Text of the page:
Fall for hockey food

We have entered into two of my favorite themed-cooking seasons: Fall and hockey.

Seemingly disjointed and rather unculinary-like I know, but humor me with my explanation and invitation to join me on this strange road trip.

First off, Autumn time for food-lovers is a no-brainer but lots of-stomacher. Not only are cool afternoons the best time for comfort foods, but for a solid month you get to turn everything you eat into the shape of a zombie or a witch’s hat. What’s not to love there?

But October also means the NHL resumes its regular schedule and in our house, that’s also a reason to celebrate.

For much of the season, I coordinate our meals to include a signature dish from the Nashville Predator’s particular road opponent. It is a light-hearted theme but also a symbolic gesture of support in cuisine for my favorite team in my favorite medium. Unfortunately, I am also unreasonably superstitious, so depending on the outcome of the game, the dish may or may not be repeated or we might have to eat until every game night until June.

Even if Nashville is your second favorite team in the league, I invite you to enjoy these recipes for nights on the couch watching the game together, or on non-sporting event evenings as well.

We kicked off our 2013-2014 Cup run in St. Louis–a city we happily called home for over five years–with a toast of Toasted Ravioli. Unfortunately, we lost this game so this was probably the last time I’ll make it this season. (That shouldn’t stop you, though.) Toasted ravioli

St. Louis Style Toasted Ravioli

1 package of frozen cheese or meat ravioli, thawed

Breading station of egg and Italian-seasoned breadcrumbs

Vegetable oil for frying

Marinara sauce

1.) Heat a couple of inches of vegetable oil in a deep pan for frying.

2.) Dredge each ravioli in the egg wash and then breadcrumbs. Lightly fry in oil for about 2-3 minutes on each side before drying on a paper towel.

Either serve right away with warmed marinara sauce, or put on a cookie sheet into a warm oven until face-off.

©2013 Tracey Henry

Fresh fig, walnuts and goat cheese pizza

It may seem as though I’m dogging on the South a little bit lately, and I want to set the record straight that this is not the case. There are some things that the South is considerably superior over the geographic North. Namely, grocery stores.

Seriously, North, you don’t know what you’re missing.

And although there are many fine supermarkets to choose from here, Publix is, and has been, my personal favorite for almost 20 years. This is not a sponsored post, (but call me Publix, we’ll talk) but frequently this store, and others, offer excellent, fresh, ingredients and very reasonable prices.

This week, fresh figs, (Brown Turkey, Black Mission, Kadota) are on sale as they are about twice a year. I always want to figure out a way to use them because I just can’t pass them up easily when they are that plentiful and cheap.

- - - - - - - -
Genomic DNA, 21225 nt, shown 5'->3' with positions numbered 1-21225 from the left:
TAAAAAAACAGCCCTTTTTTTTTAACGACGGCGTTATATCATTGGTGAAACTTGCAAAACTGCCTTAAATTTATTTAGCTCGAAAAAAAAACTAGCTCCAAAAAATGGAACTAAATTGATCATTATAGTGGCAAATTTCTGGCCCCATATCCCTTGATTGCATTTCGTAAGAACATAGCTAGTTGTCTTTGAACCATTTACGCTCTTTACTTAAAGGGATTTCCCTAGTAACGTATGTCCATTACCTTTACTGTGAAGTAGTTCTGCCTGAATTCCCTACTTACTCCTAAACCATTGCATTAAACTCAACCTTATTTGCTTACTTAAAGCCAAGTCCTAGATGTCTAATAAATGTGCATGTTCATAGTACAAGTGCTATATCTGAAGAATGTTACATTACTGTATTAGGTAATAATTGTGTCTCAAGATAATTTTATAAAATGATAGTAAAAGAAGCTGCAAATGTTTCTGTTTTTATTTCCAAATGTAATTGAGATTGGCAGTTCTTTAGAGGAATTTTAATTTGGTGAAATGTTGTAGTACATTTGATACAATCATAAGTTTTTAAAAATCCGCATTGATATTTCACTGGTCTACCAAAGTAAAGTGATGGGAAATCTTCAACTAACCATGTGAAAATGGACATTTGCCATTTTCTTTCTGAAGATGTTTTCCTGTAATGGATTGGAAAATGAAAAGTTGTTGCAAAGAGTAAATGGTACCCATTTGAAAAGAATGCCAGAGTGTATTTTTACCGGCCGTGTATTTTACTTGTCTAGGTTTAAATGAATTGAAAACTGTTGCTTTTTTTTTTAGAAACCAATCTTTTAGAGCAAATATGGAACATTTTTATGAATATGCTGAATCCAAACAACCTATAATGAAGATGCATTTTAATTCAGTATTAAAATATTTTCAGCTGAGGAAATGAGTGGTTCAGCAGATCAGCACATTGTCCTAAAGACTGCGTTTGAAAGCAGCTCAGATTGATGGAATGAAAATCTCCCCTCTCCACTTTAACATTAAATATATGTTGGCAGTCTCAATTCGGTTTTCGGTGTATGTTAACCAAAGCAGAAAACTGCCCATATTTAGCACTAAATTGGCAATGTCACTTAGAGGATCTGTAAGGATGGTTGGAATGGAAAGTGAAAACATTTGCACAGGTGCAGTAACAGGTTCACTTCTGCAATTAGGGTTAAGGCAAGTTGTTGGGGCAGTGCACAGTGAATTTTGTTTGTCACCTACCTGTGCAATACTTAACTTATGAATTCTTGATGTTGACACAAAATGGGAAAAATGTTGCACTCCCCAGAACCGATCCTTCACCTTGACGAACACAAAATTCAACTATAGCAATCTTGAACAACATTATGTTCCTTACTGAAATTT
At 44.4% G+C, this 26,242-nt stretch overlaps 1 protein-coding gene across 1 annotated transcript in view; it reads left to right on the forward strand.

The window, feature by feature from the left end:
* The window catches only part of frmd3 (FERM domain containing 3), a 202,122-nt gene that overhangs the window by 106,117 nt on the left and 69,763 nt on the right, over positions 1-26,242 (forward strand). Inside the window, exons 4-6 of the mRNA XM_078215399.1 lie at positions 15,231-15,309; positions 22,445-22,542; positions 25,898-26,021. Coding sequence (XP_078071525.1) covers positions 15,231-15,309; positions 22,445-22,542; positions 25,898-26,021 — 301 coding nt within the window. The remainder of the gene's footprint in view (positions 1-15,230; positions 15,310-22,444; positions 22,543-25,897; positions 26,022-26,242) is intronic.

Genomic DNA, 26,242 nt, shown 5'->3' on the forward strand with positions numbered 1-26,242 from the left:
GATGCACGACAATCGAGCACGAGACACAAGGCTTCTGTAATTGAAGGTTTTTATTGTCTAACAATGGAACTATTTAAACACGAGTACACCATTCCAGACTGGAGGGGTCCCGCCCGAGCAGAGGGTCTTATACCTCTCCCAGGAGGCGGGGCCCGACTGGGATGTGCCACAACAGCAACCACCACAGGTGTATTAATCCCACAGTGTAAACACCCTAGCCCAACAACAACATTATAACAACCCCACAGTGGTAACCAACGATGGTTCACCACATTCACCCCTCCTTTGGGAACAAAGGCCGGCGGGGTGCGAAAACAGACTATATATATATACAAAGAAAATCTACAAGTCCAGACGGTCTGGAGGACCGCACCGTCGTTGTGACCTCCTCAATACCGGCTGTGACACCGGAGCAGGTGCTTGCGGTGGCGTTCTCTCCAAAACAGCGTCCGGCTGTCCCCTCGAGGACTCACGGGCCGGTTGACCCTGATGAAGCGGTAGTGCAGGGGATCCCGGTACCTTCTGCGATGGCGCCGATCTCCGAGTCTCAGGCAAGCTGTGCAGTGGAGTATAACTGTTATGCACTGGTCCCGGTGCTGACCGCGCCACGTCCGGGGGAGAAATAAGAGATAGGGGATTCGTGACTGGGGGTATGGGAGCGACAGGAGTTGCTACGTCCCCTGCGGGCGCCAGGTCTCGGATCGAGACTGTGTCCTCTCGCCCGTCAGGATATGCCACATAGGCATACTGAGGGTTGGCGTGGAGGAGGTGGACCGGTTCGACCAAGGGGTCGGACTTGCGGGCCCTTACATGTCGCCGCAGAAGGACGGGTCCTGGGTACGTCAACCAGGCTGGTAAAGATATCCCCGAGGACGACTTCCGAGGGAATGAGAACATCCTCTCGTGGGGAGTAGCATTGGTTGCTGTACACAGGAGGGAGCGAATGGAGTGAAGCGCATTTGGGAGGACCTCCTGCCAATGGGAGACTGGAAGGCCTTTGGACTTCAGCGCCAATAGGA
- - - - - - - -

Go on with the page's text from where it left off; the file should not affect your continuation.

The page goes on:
So I came up with this recipe using another fine grocery store secret–fresh pizza dough from the bakery section–for a lovely appetizer or light dinner. So easy but it will look and taste as though you’ve hired a personal chef.

Fresh fig, walnuts, and goat cheese pizza
Fresh Fig, Walnut and Goat Cheese Pizza

Pizza dough from the bakery (if you use a tube that’s been sitting in the refrigerator case we’re going to fight.)
Olive Oil
Kosher salt
2-4 fresh figs, sliced thinly
1/4 cup walnuts

2 oz. goat cheese
Honey, enough to drizzle

1.) Preheat the oven to 400°. Divide pizza dough in half, and roll out to desired shape and thickness. (It will rise in the oven.)

2.) Place dough on a pizza stone or baking sheet, drizzle with olive oil and lightly salt. Top with sliced figs and walnuts.

3.) Bake for about 15-20 minutes–check frequently so it doesn’t burn. Remove from oven, and sprinkle goat cheese on the warm pizza. Drizzle with honey and enjoy no matter where you live.

©2013 Tracey Henry

The first and last time I’ll ever be asked this question

I’ve been asked for my hand in marriage. (Yes.) I’ve been asked if I want fries with that. (No.) I’ve been asked if I wanted to know if it was a boy or a girl. (No, yes, no, no.)  I’ve been asked what I want to be when I grow up. (Still waiting to grow up.) I’ve been asked for my I.D. (Ok, not in a very long time.) I’ve been asked for my advice, opinion, and counsel. (Stay in school, the one on the left and don’t read Internet comments.) Paper or plastic? (Canvas, please.) I’ve even been questioned as to who wrote the book of love, what’s love got to do with it and what’s eating Gilbert Grape. (I’ve got satellite radio and a Netflix account.)

But in 29 years of combined school grades and teachers, I’ve never been asked to be the Room Mom.

Until today.